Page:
The Sick Child (1886)
In that painting a sick girl, her mother's leaning head, their touching, trembling hands and profound silence are giving the impression of helplessness towards the illness and closing death. It seems to be artist's scream of despair and emotional compensation for the death of his sister. He perfectly captures child's inner suffering and establishes a paradox between her deep suffering and her patient awaiting of the final moment when her tormented soul will be taken into a quiet and calm place and finally given the peace she longs for in the painting, when looking towards the infinite horizon.
According to Munch himself, he repainted the picture 20 times before finally exhibiting it. Later in life he said that this experiment bore the seeds not only of central works of his own, but also of problems which were to occupy several styles of art in the 20th century.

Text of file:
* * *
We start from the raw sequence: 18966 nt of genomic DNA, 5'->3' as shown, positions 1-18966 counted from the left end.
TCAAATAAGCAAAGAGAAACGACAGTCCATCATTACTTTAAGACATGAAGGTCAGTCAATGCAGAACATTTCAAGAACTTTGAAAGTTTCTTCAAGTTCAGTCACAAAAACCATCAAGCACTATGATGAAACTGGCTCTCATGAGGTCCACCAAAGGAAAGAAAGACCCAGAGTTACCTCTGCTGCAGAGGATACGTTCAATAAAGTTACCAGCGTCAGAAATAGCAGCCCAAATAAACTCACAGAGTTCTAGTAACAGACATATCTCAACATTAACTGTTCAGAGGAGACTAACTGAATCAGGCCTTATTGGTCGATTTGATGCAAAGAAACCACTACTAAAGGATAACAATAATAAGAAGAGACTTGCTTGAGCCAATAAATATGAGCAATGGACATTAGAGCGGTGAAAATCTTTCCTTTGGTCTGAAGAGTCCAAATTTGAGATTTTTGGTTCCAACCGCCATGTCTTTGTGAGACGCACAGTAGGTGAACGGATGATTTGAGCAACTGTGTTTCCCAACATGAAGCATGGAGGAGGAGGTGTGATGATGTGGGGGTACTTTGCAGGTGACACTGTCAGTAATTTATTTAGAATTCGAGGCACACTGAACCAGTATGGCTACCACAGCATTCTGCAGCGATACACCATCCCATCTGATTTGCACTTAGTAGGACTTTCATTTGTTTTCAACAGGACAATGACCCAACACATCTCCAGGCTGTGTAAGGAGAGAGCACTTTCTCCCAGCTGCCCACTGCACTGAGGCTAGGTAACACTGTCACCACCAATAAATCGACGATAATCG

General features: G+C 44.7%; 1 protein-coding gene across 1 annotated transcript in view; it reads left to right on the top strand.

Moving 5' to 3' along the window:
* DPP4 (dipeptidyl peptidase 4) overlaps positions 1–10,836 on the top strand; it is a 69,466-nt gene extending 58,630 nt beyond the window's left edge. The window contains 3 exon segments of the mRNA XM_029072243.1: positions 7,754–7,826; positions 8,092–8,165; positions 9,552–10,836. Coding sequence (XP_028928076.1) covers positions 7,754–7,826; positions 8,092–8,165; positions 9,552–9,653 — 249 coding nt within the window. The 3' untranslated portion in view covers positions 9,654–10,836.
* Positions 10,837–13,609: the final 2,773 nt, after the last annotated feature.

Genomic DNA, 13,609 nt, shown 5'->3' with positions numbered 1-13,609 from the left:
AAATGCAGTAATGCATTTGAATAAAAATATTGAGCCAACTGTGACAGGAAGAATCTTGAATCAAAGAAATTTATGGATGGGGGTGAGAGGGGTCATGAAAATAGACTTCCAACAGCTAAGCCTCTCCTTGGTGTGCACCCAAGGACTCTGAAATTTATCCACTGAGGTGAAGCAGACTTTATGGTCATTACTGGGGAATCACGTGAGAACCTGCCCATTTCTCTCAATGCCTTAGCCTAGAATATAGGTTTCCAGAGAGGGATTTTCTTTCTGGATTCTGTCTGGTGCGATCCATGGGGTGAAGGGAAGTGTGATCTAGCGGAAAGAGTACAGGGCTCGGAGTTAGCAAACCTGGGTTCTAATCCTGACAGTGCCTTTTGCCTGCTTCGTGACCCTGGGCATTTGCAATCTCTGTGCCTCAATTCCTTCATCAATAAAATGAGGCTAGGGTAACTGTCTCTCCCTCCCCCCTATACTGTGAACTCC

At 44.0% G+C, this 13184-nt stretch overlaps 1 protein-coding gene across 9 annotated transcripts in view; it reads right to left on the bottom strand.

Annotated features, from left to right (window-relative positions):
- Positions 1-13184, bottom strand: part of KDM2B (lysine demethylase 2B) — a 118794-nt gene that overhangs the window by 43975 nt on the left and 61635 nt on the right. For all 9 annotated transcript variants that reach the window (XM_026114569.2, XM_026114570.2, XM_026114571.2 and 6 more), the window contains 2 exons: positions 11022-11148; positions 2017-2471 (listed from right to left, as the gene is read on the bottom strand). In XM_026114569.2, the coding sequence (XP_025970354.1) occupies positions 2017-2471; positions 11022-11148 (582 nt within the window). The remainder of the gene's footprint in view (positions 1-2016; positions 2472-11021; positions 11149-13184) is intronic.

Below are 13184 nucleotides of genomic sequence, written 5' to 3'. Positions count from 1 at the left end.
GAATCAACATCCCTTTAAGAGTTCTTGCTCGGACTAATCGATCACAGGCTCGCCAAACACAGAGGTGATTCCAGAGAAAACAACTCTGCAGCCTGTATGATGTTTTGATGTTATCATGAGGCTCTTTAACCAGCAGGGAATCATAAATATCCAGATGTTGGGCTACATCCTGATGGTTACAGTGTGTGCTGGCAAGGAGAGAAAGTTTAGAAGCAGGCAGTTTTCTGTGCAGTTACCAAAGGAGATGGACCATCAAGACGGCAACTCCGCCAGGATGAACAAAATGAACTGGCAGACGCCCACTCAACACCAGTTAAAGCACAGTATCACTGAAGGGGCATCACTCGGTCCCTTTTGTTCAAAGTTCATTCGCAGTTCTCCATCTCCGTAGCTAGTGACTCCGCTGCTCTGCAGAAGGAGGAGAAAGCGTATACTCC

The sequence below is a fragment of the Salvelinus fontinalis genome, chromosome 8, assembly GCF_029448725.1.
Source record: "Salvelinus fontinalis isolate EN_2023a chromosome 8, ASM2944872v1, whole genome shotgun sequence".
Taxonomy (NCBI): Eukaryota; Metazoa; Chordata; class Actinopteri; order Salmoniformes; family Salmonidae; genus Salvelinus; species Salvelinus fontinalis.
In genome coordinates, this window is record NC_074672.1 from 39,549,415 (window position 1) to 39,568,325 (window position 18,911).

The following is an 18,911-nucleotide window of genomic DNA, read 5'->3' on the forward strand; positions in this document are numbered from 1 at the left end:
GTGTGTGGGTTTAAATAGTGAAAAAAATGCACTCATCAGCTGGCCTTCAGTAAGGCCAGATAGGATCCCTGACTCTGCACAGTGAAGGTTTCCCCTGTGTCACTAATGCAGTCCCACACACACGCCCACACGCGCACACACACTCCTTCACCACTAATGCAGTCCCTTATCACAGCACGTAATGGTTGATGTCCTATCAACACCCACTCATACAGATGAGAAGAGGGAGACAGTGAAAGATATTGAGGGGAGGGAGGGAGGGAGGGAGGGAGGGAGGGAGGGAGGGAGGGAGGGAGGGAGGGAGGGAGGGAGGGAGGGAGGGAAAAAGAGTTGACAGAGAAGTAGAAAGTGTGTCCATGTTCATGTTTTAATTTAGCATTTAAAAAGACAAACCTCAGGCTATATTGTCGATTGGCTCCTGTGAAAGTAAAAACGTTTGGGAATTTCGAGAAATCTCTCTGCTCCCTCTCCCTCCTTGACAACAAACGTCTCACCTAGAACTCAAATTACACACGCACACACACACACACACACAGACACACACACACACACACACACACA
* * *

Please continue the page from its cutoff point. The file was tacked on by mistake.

The shocking effect the painting had when Munch exhibited it at the Autumn Exhibition in Kristiania in 1886 is unique in Norwegian art history. A storm of indignation and protest broke out. At the opening people crowded around in front of the painting and laughed, and in the press it was described as 'an abortion' and 'fish stew in lobster sauce'. Here it is important to underline why the people's reaction was so violent. They were not accustomed to see that kind of painting. At that time, art was still synonymous of beauty, harmony, good shape, and not of ugliness and pain.
In spite of the condemnation and grave criticism Edvard Munch didn't give up. Moreover, he would come back to that paiting many times within next years, repainting it in other techniques, but always with the same strucking emotions.
The Sick Child (Litograph 1896).
The Sick Child (1907)